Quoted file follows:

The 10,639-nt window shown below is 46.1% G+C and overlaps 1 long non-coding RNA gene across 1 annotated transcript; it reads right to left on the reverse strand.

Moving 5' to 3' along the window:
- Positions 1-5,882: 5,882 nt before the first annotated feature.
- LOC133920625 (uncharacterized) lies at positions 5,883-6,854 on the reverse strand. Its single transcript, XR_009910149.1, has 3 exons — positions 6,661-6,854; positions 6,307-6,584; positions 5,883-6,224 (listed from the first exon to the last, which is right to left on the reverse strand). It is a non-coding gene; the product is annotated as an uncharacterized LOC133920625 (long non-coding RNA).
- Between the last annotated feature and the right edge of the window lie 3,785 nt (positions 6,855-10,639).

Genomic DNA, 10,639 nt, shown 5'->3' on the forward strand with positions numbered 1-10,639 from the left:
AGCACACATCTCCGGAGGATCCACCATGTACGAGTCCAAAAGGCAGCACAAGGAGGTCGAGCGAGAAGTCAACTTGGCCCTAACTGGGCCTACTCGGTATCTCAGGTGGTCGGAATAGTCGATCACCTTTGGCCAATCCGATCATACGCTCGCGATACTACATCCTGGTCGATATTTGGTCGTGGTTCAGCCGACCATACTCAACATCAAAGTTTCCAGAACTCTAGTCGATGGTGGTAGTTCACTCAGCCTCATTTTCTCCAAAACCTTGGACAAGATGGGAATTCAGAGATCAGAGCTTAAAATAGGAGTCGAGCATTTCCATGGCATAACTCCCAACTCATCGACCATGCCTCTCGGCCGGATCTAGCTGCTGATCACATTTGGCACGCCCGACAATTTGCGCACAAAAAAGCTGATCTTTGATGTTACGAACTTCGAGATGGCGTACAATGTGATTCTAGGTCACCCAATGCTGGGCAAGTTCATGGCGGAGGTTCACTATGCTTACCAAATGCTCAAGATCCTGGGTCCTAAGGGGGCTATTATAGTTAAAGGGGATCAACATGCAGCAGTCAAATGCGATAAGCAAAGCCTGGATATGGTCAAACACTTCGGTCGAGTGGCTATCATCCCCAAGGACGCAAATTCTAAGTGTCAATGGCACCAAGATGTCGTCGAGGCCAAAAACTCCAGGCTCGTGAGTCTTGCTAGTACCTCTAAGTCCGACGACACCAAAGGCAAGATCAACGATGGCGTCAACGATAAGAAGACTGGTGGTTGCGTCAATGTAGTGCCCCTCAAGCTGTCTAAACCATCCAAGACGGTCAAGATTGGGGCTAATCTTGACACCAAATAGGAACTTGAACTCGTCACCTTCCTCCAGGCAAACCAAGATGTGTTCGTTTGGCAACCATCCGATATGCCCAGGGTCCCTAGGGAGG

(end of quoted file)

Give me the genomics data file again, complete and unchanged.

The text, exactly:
The 10,639-nt window shown below is 46.1% G+C and overlaps 1 long non-coding RNA gene across 1 annotated transcript; it reads right to left on the reverse strand.

Moving 5' to 3' along the window:
- Positions 1-5,882: 5,882 nt before the first annotated feature.
- LOC133920625 (uncharacterized) lies at positions 5,883-6,854 on the reverse strand. Its single transcript, XR_009910149.1, has 3 exons — positions 6,661-6,854; positions 6,307-6,584; positions 5,883-6,224 (listed from the first exon to the last, which is right to left on the reverse strand). It is a non-coding gene; the product is annotated as an uncharacterized LOC133920625 (long non-coding RNA).
- Between the last annotated feature and the right edge of the window lie 3,785 nt (positions 6,855-10,639).

Genomic DNA, 10,639 nt, shown 5'->3' on the forward strand with positions numbered 1-10,639 from the left:
AGCACACATCTCCGGAGGATCCACCATGTACGAGTCCAAAAGGCAGCACAAGGAGGTCGAGCGAGAAGTCAACTTGGCCCTAACTGGGCCTACTCGGTATCTCAGGTGGTCGGAATAGTCGATCACCTTTGGCCAATCCGATCATACGCTCGCGATACTACATCCTGGTCGATATTTGGTCGTGGTTCAGCCGACCATACTCAACATCAAAGTTTCCAGAACTCTAGTCGATGGTGGTAGTTCACTCAGCCTCATTTTCTCCAAAACCTTGGACAAGATGGGAATTCAGAGATCAGAGCTTAAAATAGGAGTCGAGCATTTCCATGGCATAACTCCCAACTCATCGACCATGCCTCTCGGCCGGATCTAGCTGCTGATCACATTTGGCACGCCCGACAATTTGCGCACAAAAAAGCTGATCTTTGATGTTACGAACTTCGAGATGGCGTACAATGTGATTCTAGGTCACCCAATGCTGGGCAAGTTCATGGCGGAGGTTCACTATGCTTACCAAATGCTCAAGATCCTGGGTCCTAAGGGGGCTATTATAGTTAAAGGGGATCAACATGCAGCAGTCAAATGCGATAAGCAAAGCCTGGATATGGTCAAACACTTCGGTCGAGTGGCTATCATCCCCAAGGACGCAAATTCTAAGTGTCAATGGCACCAAGATGTCGTCGAGGCCAAAAACTCCAGGCTCGTGAGTCTTGCTAGTACCTCTAAGTCCGACGACACCAAAGGCAAGATCAACGATGGCGTCAACGATAAGAAGACTGGTGGTTGCGTCAATGTAGTGCCCCTCAAGCTGTCTAAACCATCCAAGACGGTCAAGATTGGGGCTAATCTTGACACCAAATAGGAACTTGAACTCGTCACCTTCCTCCAGGCAAACCAAGATGTGTTCGTTTGGCAACCATCCGATATGCCCAGGGTCCCTAGGGAGG